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  • SharePoint 2010 Hosting :: Hiding SharePoint 2010 Ribbon From Anonymous Users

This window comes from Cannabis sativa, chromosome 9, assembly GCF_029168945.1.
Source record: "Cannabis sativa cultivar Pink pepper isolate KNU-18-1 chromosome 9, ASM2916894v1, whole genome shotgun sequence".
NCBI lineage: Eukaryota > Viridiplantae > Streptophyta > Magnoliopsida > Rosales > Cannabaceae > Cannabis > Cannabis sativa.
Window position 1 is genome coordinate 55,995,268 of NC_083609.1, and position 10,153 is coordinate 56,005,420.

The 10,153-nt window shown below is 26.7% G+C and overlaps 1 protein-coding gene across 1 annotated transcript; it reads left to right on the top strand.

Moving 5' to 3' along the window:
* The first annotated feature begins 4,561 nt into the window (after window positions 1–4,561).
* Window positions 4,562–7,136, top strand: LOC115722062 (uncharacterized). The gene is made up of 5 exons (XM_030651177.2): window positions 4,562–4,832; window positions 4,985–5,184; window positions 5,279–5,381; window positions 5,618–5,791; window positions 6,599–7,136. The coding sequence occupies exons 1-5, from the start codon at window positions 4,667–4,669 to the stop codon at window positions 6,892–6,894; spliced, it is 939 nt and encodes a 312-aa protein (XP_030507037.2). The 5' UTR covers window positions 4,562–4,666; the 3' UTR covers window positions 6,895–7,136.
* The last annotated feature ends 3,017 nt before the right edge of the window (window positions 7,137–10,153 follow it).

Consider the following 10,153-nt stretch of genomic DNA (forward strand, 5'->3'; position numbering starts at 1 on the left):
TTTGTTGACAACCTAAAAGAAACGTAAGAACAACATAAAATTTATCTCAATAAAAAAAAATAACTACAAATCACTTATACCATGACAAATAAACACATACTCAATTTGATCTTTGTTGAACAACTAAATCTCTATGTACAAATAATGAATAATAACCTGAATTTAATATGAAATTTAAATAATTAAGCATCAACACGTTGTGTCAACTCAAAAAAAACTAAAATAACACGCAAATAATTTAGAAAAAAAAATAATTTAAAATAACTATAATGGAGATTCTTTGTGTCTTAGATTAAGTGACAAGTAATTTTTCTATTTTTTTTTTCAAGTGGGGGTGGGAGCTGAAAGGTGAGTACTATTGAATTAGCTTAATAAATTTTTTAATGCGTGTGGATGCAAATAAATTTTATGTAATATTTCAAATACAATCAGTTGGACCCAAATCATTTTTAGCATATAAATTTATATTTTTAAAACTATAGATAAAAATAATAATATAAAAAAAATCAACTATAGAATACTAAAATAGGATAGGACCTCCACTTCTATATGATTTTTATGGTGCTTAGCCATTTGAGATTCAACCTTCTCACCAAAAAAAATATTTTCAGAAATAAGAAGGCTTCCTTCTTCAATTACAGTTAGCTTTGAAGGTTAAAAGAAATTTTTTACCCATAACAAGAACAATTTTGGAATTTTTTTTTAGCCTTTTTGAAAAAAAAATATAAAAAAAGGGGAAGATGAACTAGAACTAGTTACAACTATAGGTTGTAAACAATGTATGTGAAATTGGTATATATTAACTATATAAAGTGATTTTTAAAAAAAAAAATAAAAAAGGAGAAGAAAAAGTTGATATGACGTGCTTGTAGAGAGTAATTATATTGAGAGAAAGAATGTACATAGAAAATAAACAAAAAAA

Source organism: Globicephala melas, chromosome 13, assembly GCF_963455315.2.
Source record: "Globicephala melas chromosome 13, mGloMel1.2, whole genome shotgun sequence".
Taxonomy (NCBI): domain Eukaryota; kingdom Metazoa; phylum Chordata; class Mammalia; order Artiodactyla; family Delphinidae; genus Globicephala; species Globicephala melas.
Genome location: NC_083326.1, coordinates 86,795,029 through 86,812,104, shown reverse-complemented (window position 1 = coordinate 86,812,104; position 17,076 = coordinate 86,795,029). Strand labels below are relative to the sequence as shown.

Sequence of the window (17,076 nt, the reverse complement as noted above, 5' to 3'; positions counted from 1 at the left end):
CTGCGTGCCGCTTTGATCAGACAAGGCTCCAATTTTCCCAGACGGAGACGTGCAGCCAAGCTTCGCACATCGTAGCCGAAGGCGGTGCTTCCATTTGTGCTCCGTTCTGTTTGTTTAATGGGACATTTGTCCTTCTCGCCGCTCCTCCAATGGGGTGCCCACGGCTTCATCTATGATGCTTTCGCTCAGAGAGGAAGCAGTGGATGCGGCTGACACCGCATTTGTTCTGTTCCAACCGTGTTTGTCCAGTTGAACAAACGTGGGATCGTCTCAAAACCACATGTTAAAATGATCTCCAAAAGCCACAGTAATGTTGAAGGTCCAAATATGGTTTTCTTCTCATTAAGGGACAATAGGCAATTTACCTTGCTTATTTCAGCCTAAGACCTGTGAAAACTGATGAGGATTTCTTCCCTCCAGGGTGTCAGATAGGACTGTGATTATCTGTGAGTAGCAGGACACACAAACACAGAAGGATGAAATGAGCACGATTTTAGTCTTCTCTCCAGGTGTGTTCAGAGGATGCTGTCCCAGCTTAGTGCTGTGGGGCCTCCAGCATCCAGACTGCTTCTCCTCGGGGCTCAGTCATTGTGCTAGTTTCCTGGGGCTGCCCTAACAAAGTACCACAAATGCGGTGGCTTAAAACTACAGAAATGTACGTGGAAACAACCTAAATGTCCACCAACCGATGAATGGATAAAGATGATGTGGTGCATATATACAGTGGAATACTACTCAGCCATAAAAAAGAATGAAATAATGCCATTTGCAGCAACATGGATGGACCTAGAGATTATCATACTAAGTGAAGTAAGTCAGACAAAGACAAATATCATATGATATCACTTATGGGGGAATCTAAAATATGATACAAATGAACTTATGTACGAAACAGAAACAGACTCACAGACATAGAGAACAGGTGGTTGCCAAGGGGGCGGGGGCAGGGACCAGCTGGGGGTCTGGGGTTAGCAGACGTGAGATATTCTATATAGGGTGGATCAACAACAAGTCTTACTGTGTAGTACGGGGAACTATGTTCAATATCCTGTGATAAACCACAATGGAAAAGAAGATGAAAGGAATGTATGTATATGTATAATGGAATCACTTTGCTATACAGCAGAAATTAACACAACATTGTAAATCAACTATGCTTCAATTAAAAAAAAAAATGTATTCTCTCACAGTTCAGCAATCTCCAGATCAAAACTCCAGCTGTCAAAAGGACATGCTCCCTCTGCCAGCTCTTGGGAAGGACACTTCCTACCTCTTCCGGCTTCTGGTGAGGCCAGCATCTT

- by mbridge